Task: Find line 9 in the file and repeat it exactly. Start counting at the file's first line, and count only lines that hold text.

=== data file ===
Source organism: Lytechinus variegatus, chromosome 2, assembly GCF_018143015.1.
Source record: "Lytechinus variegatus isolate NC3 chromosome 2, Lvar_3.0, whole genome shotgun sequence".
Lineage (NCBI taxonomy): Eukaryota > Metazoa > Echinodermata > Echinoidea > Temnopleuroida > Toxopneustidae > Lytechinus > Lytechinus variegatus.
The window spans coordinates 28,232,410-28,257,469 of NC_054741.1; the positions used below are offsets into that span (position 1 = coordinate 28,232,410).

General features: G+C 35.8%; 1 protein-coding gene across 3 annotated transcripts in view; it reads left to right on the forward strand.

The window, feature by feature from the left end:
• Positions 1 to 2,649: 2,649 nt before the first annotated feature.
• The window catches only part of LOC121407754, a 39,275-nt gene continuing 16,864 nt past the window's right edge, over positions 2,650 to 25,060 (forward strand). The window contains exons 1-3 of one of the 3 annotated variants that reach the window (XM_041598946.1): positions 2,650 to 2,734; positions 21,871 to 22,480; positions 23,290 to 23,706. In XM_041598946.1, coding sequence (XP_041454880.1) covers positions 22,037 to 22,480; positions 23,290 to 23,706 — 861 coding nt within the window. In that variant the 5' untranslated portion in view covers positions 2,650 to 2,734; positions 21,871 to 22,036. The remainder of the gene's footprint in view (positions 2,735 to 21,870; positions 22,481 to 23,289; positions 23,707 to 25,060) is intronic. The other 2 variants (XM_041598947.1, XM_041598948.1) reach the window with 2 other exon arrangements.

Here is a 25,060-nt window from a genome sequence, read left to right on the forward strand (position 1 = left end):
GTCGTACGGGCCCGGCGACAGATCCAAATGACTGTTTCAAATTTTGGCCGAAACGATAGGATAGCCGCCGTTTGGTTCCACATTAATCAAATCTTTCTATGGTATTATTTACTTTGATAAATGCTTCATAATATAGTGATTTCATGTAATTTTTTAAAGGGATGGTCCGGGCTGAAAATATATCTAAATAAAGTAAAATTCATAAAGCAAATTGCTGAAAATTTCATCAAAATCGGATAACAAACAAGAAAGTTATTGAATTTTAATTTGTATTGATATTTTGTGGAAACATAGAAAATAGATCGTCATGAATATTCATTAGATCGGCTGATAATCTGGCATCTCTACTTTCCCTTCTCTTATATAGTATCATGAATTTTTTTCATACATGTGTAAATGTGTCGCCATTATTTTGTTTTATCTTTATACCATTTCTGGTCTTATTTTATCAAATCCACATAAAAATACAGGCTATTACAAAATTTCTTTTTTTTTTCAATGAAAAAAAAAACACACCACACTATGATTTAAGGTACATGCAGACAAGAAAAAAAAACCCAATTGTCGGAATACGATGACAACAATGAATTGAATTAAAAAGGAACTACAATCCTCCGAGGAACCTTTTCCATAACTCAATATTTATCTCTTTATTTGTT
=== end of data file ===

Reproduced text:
Here is a 25,060-nt window from a genome sequence, read left to right on the forward strand (position 1 = left end):